The more than two dozen groups want people who've received COVID-19 vaccination to be exempt from testing before entering the United States, and also want the U.S. Centers for Disease Control and Prevention to say that it's safe for vaccinated people to travel, the Associated Press reported.
These and other steps will speed the travel and airline industries' recovery from the devastating drop in travel during the pandemic, according to the groups, which include Airlines for America, the U.S. Travel Association and the U.S. Chamber of Commerce.
Airline passenger traffic remains below 2019 levels, but is picking up. More than 1 million people passed through U.S. airport checkpoints each of the last 11 days, and on Sunday it reached more than 1.5 million for the first time in more than a year, the AP reported.
In making its case for easing restrictions, the groups cited the recent decline in reported new cases, hospitalizations and deaths related to COVID-19 in the United States. Nearly 45 million Americans, more than 13% of the population, have been fully vaccinated against COVID-19, according to the CDC.
"The time to plan for and chart a defined roadmap to reopen international travel is now," they wrote in a letter to White House virus response coordinator Jeffrey Zients.
The White House referred to remarks made by CDC Director Rochelle Walensky on Monday. Walensky said the health agency is working on new guidance for people who are vaccinated, but raised concern about recent increases in new reported cases of coronavirus in many European countries.
"If we look at our European friends, we just don't want to be at this rapid uptick of cases again, and that is very possible that that could happen,' she said. "We are so close to vaccinating so many more people... Now is not the time to travel."
Fully-Vaccinated People Can Visit Unvaccinated Family and Friends: CDC
Fully-vaccinated people can visit unvaccinated family and friends without restrictions, but should restrict visits to one unvaccinated household at a time, the US. Centers for Disease Control and Prevention said Monday.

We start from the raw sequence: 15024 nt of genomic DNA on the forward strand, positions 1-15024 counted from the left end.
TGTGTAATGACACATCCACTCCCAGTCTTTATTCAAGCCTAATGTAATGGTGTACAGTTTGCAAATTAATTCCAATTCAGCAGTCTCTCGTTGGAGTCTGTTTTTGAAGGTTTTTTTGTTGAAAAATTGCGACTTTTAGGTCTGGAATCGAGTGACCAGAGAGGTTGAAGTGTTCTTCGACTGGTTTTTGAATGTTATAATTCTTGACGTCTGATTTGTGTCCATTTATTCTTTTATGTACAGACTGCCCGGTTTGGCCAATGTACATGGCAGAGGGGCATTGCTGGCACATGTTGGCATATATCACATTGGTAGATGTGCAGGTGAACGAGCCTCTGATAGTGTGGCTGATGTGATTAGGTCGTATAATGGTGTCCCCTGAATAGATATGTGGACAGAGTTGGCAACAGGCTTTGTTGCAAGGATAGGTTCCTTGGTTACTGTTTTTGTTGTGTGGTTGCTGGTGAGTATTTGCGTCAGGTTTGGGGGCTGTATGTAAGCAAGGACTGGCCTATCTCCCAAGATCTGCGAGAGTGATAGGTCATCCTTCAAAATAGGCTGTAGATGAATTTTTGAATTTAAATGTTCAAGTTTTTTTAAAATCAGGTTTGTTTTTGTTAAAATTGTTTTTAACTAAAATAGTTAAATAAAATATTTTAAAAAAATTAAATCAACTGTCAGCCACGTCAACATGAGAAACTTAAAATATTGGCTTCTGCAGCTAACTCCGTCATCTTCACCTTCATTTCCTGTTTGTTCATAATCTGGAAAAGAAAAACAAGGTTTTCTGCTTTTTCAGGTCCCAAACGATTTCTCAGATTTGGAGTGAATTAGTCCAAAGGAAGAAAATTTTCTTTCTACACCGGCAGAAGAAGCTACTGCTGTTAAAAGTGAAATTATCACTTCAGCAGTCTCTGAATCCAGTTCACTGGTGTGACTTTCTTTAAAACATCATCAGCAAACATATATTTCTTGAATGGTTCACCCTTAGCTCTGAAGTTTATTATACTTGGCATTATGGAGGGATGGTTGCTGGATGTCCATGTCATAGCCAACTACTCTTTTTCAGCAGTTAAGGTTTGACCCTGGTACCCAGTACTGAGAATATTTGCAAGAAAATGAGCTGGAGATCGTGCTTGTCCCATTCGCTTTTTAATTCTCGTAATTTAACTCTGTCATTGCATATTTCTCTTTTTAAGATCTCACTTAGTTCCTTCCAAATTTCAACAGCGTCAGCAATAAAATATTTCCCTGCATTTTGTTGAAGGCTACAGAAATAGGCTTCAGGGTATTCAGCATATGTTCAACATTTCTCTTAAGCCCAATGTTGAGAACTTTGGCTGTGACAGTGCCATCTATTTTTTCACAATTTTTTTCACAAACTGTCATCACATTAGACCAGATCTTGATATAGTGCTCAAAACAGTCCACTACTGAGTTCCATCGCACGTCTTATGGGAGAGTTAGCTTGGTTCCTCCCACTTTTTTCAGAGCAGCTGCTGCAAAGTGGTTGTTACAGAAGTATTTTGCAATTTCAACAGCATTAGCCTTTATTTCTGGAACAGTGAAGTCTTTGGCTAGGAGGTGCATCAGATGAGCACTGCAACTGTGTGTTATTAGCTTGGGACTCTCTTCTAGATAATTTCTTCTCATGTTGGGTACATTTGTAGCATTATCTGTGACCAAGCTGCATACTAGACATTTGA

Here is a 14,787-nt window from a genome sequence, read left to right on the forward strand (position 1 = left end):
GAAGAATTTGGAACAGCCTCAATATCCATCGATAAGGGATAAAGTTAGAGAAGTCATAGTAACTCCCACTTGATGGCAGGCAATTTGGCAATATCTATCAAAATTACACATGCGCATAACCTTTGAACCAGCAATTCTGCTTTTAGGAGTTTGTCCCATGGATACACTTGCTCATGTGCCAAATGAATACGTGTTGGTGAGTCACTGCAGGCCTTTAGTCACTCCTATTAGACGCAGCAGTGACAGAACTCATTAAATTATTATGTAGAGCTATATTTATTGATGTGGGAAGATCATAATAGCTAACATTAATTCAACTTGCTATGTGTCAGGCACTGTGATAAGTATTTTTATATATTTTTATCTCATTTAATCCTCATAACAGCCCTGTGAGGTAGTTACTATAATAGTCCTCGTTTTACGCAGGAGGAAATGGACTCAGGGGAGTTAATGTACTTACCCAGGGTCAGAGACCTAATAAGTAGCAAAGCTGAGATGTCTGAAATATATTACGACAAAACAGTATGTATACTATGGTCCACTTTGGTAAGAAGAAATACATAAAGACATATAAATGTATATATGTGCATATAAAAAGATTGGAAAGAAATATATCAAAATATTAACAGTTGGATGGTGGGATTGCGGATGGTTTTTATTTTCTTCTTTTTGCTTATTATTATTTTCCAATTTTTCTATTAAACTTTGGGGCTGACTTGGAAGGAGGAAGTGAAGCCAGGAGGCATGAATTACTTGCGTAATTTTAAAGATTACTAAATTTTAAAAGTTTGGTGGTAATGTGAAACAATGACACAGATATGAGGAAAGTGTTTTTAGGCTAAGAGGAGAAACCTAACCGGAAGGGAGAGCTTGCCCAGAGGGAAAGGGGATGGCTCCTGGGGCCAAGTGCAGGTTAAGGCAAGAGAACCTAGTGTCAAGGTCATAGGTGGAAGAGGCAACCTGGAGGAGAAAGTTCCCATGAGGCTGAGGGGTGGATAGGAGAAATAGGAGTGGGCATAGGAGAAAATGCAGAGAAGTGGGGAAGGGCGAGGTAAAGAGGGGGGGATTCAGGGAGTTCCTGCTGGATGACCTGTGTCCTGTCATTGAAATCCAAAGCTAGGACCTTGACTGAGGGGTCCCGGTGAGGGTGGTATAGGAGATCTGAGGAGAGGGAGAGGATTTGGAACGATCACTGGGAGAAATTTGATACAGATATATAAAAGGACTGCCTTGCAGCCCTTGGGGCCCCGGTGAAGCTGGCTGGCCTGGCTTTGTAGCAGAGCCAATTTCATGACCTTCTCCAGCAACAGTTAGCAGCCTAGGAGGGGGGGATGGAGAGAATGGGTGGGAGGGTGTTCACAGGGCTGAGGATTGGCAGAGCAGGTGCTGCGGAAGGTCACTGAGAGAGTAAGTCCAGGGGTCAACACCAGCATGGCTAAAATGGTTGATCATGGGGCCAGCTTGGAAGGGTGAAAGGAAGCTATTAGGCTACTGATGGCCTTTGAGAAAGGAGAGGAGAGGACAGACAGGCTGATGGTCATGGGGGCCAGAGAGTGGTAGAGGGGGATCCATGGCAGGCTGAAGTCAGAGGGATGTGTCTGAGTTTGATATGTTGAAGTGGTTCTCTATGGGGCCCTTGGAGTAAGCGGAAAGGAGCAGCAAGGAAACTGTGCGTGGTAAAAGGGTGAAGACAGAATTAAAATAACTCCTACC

"In the setting that the unvaccinated people are from a single household, and all the unvaccinated people are at low risk of severe COVID-19 illness, no prevention measures are needed, so these visits could happen indoors with no mask or physical distancing," Tami Skoff, a CDC epidemiologist on the Clinical Guidelines Team of the Vaccine Task Force, said in a web briefing, CNN reported.
"And the example we like to give here is fully vaccinated grandparents can visit with their unvaccinated daughter and her unvaccinated children, assuming none of them are at high risk of severe disease. These visits can be done indoors with no masks or physical distancing," Skoff said.
"There is a growing body of evidence that suggests that fully vaccinated people are less likely to have asymptomatic infection, and therefore potentially less likely to transmit SARS-CoV-2 to others," Skoff added.
"There's a lot of accumulating evidence that the currently available vaccines really helped to reduce or stop spread of this virus from fully vaccinated people to others," she said.
Fully vaccinated means that it's been two weeks since a person has received the second dose of a two-dose vaccine or two weeks since receiving the single-dose Johnson & Johnson vaccine, CNN reported.
But CDC officials said even fully vaccinated grandparents should not take their grandchildren to crowded places, such as church.